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Inspired by this proof in MathWorld, I rewrote the proof in terms of the Ramanujan theta function.

Define the function $$M(c)=\prod_{n = 1}^{\infty}(1 +a^{n}b^{n-1}c)\left(1+\frac{a^{n-1}b^{n}}{c}\right)\tag1$$

then $$M(abc)=\prod_{n = 1}^{\infty}(1 +a^{n+1}b^{n}c)\left(1+\frac{a^{n-2}b^{n-1}}{c}\right)\tag2$$

$$M(abc)=(1+a^2bc)\left(1+\frac{1}{ac}\right)(1+a^{3}b^{2}c)\left(1+\frac{b}{c}\right)(1+a^{4}b^{3}c)\left(1+\frac{ab^{2}}{c}\right)\cdots$$

$$M(c)=(1+ac)\left(1+\frac{b}{c}\right)(1+a^{2}bc)\left(1+\frac{ab^{2}}{c}\right)(1+a^{3}b^{2}c)\left(1+\frac{a^{2}b^{3}}{c}\right)\cdots$$

Taking $$\frac{M(abc)}{M(c)}=\left(1+\frac{1}{ac}\right)\left(\frac{1}{1+ac}\right)=\frac{1}{ac}$$

yields the following relation $$M(c)=acM(abc).$$

Now define $$N(c)=M(c)\prod_{n = 1}^{\infty}(1 -(ab)^{n}).$$

Then $$N(abc)=M(abc)\prod_{n = 1}^{\infty}(1 -(ab)^{n})$$

which becomes $$N(c)=acN(abc).$$

Now expand $N(c)$ in a Laurent series $$N(c)=\sum_{n=-\infty}^{\infty}u_{n}c^{n}.$$

Using the fundamental relation, we have $$\sum_{n=-\infty}^{\infty}u_{n}c^{n}=ac\sum_{n=-\infty}^{\infty}u_{n}(abc)^{n}$$

$$=\sum_{n=-\infty}^{\infty}u_{n}a^{n+1}b^{n}c^{n+1}$$

$$=\sum_{n=-\infty}^{\infty}u_{n-1}a^{n}b^{n-1}c^{n}.$$

Which leads to the recurrence relation $$u_{n}=u_{n-1}a^{n}b^{n-1}.$$

$$u_{1}=u_{0}a,$$ $$u_{2}=u_{1}a^{2}b=u_{0}a^{3}b,$$ $$u_{3}=u_{2}a^{3}b^{2}=u_{0}a^{6}b^{3},$$ $$u_{4}=u_{3}a^{4}b^{3}=u_{0}a^{10}b^{6}.$$

Which in general form is $$u_{n}=u_{0}a^{n(n+1)/2}b^{n(n-1)/2}.$$

Now substituting back into the original Laurent series, we obtain $$N(c)=u_{0}\sum_{n=-\infty}^{\infty}a^{n(n+1)/2}b^{n(n-1)/2}c^{n}.$$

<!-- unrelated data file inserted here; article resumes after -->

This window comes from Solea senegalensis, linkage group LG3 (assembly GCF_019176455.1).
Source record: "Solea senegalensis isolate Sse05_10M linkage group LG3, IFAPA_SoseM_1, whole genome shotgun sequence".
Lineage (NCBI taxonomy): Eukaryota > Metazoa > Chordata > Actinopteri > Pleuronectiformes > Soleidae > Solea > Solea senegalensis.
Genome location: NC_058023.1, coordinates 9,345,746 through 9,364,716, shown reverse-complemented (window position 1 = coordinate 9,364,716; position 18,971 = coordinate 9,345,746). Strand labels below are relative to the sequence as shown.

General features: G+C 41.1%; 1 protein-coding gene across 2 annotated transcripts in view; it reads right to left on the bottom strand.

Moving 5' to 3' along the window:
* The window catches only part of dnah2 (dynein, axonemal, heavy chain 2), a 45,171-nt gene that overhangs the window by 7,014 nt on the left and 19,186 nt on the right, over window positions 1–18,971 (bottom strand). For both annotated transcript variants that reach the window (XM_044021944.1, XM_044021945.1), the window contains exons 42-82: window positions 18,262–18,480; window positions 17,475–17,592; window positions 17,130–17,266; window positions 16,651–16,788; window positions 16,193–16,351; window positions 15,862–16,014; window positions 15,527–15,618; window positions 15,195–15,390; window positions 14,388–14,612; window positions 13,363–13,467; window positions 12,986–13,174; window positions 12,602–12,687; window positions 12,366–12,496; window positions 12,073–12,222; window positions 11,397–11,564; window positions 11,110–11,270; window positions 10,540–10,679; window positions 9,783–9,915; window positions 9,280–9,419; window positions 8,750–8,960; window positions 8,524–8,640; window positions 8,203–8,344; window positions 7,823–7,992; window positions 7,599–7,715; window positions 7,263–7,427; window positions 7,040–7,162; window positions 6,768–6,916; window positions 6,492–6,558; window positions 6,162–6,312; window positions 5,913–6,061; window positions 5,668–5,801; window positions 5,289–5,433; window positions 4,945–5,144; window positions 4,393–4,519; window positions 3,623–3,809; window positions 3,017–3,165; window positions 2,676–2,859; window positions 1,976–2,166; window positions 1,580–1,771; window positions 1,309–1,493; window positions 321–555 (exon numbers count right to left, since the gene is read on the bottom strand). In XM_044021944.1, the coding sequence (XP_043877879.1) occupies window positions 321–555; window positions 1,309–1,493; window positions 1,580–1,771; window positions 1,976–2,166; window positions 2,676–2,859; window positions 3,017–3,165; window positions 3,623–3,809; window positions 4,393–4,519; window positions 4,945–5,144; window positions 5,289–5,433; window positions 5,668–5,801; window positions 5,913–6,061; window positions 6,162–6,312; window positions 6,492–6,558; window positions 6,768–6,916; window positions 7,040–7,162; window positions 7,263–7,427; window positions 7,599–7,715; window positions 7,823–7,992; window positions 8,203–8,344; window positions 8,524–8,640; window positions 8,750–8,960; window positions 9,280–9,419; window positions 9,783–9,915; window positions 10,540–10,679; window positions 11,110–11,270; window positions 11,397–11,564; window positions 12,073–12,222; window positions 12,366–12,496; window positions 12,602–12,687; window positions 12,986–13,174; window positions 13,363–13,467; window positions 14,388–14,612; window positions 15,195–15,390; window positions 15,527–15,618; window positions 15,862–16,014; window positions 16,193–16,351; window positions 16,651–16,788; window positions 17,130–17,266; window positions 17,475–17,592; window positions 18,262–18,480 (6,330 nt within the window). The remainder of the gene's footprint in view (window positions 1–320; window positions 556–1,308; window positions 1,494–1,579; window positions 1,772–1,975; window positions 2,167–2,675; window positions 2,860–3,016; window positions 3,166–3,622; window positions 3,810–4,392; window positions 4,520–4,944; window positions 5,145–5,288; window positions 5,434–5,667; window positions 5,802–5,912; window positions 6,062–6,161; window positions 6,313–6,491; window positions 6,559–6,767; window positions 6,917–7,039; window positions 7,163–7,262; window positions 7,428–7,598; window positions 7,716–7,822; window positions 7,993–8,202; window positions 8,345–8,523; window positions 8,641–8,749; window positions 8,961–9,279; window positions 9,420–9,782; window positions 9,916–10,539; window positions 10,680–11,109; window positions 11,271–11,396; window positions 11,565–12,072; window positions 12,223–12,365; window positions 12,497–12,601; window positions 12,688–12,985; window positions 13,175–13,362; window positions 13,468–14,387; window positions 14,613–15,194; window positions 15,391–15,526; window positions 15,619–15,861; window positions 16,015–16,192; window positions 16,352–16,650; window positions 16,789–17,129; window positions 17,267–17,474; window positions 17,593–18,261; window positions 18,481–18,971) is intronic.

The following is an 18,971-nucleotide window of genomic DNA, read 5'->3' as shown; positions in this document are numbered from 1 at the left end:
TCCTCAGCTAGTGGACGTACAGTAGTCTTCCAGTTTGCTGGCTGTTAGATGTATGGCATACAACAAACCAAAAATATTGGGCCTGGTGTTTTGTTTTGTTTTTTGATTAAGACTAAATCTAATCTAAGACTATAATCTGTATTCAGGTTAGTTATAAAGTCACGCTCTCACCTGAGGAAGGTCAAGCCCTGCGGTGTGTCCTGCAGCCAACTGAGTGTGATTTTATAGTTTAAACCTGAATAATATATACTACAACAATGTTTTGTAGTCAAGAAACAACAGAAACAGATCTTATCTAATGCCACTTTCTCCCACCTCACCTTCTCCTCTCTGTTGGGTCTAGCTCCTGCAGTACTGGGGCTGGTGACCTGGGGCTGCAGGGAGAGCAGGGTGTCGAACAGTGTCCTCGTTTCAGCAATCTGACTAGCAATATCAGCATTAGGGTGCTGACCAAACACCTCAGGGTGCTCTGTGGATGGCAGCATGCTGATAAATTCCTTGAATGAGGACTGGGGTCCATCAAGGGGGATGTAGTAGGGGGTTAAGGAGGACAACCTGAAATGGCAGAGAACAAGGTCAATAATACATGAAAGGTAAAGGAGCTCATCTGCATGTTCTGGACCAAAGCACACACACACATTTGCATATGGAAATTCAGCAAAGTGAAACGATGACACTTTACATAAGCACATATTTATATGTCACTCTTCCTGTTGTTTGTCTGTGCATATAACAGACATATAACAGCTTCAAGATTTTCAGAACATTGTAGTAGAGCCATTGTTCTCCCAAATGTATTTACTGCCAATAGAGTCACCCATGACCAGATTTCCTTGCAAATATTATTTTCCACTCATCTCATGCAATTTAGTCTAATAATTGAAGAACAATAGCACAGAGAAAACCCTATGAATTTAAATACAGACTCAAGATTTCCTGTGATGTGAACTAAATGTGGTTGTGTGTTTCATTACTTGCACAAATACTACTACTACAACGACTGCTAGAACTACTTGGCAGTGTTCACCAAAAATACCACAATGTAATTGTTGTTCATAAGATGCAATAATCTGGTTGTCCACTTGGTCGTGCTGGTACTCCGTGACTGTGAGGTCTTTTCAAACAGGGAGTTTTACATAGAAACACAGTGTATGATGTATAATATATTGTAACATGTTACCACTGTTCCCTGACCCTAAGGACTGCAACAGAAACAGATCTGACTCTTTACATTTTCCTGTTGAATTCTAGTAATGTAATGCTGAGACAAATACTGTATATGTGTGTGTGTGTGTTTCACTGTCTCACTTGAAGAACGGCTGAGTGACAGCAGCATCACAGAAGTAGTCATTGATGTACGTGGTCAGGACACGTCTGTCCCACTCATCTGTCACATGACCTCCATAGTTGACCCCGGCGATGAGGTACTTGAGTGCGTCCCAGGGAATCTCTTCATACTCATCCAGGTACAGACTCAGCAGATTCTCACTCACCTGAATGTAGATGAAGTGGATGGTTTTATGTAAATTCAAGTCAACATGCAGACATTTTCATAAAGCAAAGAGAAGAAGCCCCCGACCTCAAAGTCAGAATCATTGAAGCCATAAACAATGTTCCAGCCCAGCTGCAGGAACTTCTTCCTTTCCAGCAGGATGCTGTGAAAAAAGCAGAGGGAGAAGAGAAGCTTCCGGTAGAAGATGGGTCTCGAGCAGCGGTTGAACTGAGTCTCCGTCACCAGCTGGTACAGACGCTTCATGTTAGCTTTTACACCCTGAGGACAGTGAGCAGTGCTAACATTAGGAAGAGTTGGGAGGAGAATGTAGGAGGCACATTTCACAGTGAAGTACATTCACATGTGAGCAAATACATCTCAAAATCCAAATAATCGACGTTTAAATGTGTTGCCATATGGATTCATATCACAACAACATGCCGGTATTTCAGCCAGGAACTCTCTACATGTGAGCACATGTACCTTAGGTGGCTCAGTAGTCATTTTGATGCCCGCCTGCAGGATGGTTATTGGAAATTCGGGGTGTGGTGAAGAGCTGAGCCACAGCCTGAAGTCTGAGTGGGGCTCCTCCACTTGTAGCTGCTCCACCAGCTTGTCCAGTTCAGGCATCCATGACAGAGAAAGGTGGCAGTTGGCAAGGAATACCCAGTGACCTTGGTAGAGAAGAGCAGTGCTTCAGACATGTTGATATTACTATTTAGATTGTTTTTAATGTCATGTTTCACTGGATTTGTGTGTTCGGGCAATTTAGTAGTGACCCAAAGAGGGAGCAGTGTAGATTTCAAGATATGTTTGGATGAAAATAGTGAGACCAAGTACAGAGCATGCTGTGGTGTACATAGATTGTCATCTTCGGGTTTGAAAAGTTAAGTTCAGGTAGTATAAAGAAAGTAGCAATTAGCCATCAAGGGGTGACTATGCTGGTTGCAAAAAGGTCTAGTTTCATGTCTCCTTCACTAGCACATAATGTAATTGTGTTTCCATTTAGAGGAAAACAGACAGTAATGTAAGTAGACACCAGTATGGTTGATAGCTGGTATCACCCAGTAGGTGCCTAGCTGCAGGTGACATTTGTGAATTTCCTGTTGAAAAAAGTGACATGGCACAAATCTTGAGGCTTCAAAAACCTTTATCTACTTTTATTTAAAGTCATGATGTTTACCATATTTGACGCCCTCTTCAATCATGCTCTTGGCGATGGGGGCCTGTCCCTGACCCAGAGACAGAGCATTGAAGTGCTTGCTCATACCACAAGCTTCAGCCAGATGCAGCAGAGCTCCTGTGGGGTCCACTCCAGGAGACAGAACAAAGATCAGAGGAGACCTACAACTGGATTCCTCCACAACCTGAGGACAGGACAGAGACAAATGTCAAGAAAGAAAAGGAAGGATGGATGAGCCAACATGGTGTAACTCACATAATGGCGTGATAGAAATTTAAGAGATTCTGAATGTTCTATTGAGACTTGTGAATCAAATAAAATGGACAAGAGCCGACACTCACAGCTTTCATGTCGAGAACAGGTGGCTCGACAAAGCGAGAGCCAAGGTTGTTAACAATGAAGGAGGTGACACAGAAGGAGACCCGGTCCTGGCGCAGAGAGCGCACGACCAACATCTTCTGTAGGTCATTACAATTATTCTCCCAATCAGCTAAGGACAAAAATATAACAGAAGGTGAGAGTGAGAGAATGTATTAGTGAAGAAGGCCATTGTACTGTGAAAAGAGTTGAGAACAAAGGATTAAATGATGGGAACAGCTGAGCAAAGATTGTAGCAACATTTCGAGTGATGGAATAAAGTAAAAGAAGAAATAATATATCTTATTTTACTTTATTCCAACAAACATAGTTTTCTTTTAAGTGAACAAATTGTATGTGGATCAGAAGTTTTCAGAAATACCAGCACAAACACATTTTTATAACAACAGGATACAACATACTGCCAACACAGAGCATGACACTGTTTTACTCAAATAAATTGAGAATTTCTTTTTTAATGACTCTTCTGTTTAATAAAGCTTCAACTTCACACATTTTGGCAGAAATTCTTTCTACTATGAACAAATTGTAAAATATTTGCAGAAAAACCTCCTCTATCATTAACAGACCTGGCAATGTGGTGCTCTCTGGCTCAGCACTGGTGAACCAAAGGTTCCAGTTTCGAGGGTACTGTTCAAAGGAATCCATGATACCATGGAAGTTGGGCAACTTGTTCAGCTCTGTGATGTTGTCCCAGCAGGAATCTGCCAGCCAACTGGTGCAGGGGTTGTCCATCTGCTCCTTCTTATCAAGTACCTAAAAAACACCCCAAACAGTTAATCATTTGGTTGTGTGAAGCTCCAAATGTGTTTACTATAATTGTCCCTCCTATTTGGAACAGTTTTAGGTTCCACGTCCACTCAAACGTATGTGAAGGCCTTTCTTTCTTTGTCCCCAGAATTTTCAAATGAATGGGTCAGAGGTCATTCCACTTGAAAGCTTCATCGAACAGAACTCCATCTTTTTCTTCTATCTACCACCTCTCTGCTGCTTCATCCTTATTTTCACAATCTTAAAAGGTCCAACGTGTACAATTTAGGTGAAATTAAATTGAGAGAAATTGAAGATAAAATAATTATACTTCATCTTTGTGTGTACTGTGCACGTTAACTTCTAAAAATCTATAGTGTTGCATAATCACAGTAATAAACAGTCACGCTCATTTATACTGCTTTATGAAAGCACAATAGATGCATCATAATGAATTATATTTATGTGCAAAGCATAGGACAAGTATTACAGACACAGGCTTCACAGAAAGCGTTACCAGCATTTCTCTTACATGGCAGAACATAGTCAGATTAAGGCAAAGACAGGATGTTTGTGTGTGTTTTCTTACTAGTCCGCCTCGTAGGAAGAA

It can easily be shown that $u_{0}=1$, so that we have the Jacobi triple product in terms of the Ramanujan theta function $$N(c)=\sum_{n=-\infty}^{\infty}a^{n(n+1)/2}b^{n(n-1)/2}c^{n}.$$

Q:Is this generalisation of the proof correct?

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  • $\begingroup$ Looks OK to me as far as the calculation goes. However if we have $A = ac, B = b/c$ then we automatically get $$A^{n(n + 1)/2}B^{n(n - 1)/2} = a^{n(n + 1)/2}b^{n(n - 1)/2}c^{n}$$ and the generalization obtained is equivalent to the same old Jacobi Triple product. So at best its a new proof similar to the one given in MathWorld. $\endgroup$ – Paramanand Singh Apr 3 '16 at 4:44
  • $\begingroup$ How do you know that $N(c)$ has a Laurent series? How do you know that $M(c)$ infinite product converges? Also it would help if you gave a complete statement of exactly what you are proving. $\endgroup$ – Somos Jul 8 '17 at 20:18
  • $\begingroup$ @Somos :As you can see I adapted the method of proof exactly from the linked mathworld site above and used a different notation instead.In case there are missing important details,I hope someone will fill them in $\endgroup$ – Nicco Jul 9 '17 at 8:36
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The proof you have is essentially the same as the MathWorld proof with a few reparametrizing of terms. It stands or falls with the one you are modeling it on. It is similar in the way that Ramanujan's theta function differs from Jacobi's theta function and I commend you for that.

Unfortunately, that proof is flawed. The crux is the step from $M(c)$ to $N(c)$ in your proof. It comes from nowhere. Why did you multiply by that infinite product? The same problem arises in the Mathworld proof going from $F(z)$ to $G(z)$. Without being able to justify $a_0=1$ the proofs are not complete. Of course, the result is still true, but the justification is missing.

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  • $\begingroup$ Perhaps the author of the original proof from mathworld may give his/her side. $\endgroup$ – Nicco Jul 19 '17 at 15:14
  • $\begingroup$ Perhaps. Still, the problem remains to justify the Laurent series $a_0=1$. $\endgroup$ – Somos Jul 19 '17 at 16:57

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